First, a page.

Jason Raize Resource

"Simba (portrayed by the gorgeous, golden-skinned Jason Raize) has grown into a beautiful young lion."
--Denver Post review of The Lion King


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Sarasota Herald Tribune review of The Lion King

Denver Post (Denver, CO)
Musicals Rock Broadway:
"Ragtime," "King" Heat Up Tony Race

by Sandra Brooks-Dillard, Theater Critic
February 8, 1998

NEW YORK - Broadway theater, already arguably the most prestigious in the world, has taken another leap forward with two ground-breaking musicals: the historical panorama "Ragtime" and the fantastical "The Lion King."

The Tony Awards race just got hot.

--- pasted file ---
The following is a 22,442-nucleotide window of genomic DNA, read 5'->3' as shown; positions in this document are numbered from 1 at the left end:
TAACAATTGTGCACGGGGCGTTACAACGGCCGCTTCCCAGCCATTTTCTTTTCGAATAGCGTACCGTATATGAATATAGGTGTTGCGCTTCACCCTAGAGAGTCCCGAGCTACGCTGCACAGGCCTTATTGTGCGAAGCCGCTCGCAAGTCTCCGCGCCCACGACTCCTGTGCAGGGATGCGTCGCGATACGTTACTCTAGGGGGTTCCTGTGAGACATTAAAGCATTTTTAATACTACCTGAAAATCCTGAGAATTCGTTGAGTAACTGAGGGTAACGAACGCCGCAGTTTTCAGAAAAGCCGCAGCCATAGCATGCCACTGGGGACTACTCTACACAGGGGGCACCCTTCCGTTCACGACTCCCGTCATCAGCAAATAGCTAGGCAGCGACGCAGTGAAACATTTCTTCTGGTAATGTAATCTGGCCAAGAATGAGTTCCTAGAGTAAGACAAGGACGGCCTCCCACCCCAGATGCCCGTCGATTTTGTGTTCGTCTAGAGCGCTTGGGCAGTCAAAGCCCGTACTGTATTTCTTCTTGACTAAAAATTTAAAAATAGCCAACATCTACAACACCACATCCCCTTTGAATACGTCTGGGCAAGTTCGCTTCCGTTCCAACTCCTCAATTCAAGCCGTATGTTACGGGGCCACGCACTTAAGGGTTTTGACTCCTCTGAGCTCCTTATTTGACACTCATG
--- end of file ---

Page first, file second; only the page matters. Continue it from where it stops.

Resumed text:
While there will be other entries in the best musical category, it's evident that these two shows, which illuminate all the glorious possibilities of live theater, are going to be the ones to beat.

The beautifully conceived "Ragtime," with a powerful story line that kaleidoscopically spans the early decades of the 20th century and engaging music that ranges from syncopated to deeply melodic, has more substance, while the dramatically imaginative "The Lion King" is perhaps the most visually amazing production ever seen on stage.

Both shows are emotionally affecting - "Ragtime" expectedly so, "The Lion King" surprisingly so.

Graced with a truly melodic title song, the epic "Ragtime" is a story of a country's growing pains. In a changing social climate, well-to-do WASPS, gorgeously depicted in pastels and parasols, beleaguered blacks and desperate immigrants begin to cross each other's paths. In a telling, stylized segment, the three groups warily circle one another in tight little segregated clumps. The moment is symbolic of a nation that's changing too fast for some, while moving tragically slowly for others.